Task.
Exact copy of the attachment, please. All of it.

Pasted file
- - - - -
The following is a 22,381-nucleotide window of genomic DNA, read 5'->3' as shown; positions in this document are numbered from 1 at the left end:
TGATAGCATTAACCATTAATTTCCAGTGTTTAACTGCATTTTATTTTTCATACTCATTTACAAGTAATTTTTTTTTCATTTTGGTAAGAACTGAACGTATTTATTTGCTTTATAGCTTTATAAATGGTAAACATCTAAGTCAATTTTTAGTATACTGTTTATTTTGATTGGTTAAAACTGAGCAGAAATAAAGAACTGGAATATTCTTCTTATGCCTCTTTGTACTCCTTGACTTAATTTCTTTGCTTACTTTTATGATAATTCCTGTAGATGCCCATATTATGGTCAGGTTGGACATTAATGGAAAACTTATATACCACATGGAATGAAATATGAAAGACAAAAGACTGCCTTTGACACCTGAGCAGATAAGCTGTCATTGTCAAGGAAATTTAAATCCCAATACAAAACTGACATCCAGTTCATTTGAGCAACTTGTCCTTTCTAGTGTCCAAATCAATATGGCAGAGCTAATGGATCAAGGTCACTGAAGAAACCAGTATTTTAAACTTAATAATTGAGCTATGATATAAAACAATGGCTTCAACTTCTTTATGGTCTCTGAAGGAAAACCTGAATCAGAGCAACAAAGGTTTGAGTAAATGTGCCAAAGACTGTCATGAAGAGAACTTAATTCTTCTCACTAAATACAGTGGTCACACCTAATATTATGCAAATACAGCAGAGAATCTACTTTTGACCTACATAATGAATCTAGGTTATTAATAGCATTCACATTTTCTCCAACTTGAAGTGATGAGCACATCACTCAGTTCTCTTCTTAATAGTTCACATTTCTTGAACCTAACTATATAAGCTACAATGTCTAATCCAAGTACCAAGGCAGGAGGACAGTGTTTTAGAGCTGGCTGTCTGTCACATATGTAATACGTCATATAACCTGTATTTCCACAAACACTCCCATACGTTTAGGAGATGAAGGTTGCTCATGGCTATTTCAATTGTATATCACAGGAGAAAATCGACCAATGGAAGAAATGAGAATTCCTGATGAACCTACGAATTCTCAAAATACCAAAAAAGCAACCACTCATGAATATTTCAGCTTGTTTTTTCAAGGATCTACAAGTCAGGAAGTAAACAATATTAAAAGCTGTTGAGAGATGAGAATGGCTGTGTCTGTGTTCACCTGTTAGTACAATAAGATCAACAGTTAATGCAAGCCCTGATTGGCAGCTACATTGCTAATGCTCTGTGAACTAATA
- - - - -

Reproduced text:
The following is a 22,381-nucleotide window of genomic DNA, read 5'->3' as shown; positions in this document are numbered from 1 at the left end:
TGATAGCATTAACCATTAATTTCCAGTGTTTAACTGCATTTTATTTTTCATACTCATTTACAAGTAATTTTTTTTTCATTTTGGTAAGAACTGAACGTATTTATTTGCTTTATAGCTTTATAAATGGTAAACATCTAAGTCAATTTTTAGTATACTGTTTATTTTGATTGGTTAAAACTGAGCAGAAATAAAGAACTGGAATATTCTTCTTATGCCTCTTTGTACTCCTTGACTTAATTTCTTTGCTTACTTTTATGATAATTCCTGTAGATGCCCATATTATGGTCAGGTTGGACATTAATGGAAAACTTATATACCACATGGAATGAAATATGAAAGACAAAAGACTGCCTTTGACACCTGAGCAGATAAGCTGTCATTGTCAAGGAAATTTAAATCCCAATACAAAACTGACATCCAGTTCATTTGAGCAACTTGTCCTTTCTAGTGTCCAAATCAATATGGCAGAGCTAATGGATCAAGGTCACTGAAGAAACCAGTATTTTAAACTTAATAATTGAGCTATGATATAAAACAATGGCTTCAACTTCTTTATGGTCTCTGAAGGAAAACCTGAATCAGAGCAACAAAGGTTTGAGTAAATGTGCCAAAGACTGTCATGAAGAGAACTTAATTCTTCTCACTAAATACAGTGGTCACACCTAATATTATGCAAATACAGCAGAGAATCTACTTTTGACCTACATAATGAATCTAGGTTATTAATAGCATTCACATTTTCTCCAACTTGAAGTGATGAGCACATCACTCAGTTCTCTTCTTAATAGTTCACATTTCTTGAACCTAACTATATAAGCTACAATGTCTAATCCAAGTACCAAGGCAGGAGGACAGTGTTTTAGAGCTGGCTGTCTGTCACATATGTAATACGTCATATAACCTGTATTTCCACAAACACTCCCATACGTTTAGGAGATGAAGGTTGCTCATGGCTATTTCAATTGTATATCACAGGAGAAAATCGACCAATGGAAGAAATGAGAATTCCTGATGAACCTACGAATTCTCAAAATACCAAAAAAGCAACCACTCATGAATATTTCAGCTTGTTTTTTCAAGGATCTACAAGTCAGGAAGTAAACAATATTAAAAGCTGTTGAGAGATGAGAATGGCTGTGTCTGTGTTCACCTGTTAGTACAATAAGATCAACAGTTAATGCAAGCCCTGATTGGCAGCTACATTGCTAATGCTCTGTGAACTAATA